Credit: PETER MATULAVICH/SCIENCE PHOTO LIBRARY

Caption: Light microscopy of a group of Stentor sp. ciliates swimming in fresh water. Each possesses a macronucleus that appears as a string of beads. Other structures include food vacuoles and contractile vacuoles. Like many protozoa, Stentor has the ability to change shape, and can range in form from pear shapes to trumpet shapes to spheres. The bluish-green colour comes from the pigment stentorin. Stentor can be found in lakes, ponds and streams throughout much of the world. Stentor species may reach almost two millimetres in length, making them one of the largest single-celled organisms. Recorded under enhanced-colour Nomarski differential interference contrast illumination.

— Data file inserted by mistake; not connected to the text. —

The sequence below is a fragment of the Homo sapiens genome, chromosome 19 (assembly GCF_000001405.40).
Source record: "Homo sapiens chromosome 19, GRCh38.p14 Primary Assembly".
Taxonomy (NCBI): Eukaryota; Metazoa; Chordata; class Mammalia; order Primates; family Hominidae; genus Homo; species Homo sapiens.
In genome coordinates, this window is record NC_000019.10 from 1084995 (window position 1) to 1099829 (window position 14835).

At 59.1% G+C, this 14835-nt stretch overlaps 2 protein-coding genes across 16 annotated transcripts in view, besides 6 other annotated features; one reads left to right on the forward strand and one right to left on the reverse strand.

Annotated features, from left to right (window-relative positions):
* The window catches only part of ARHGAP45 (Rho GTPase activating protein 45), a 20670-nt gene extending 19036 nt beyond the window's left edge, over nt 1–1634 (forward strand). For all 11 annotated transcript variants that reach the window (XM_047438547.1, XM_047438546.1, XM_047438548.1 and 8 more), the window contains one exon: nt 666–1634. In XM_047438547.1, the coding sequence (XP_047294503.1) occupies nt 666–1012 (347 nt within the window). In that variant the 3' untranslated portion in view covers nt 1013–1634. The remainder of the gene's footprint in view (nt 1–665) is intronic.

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Keywords: aquatic, biology, cilia, ciliate, ciliated, ciliophora, close up, close-up, contractile vacuole, d.i.c, dic, differential interference contrast, eating, eukaryotic, feeding, food vacuole, freshwater, heterotrich, invertebrate, light, macronucleus, micro organisms, microbes, microbiology, microscope, microscopic, microscopy, nomarski, nuclei, nucleus, one cell, one-celled, optical, organisms, pond life, protist, protista, protozoa, single cell, single-cell, stentor, stentorin, swimming, trumpet animalcule, zoology

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Stentor protozoa in pond water

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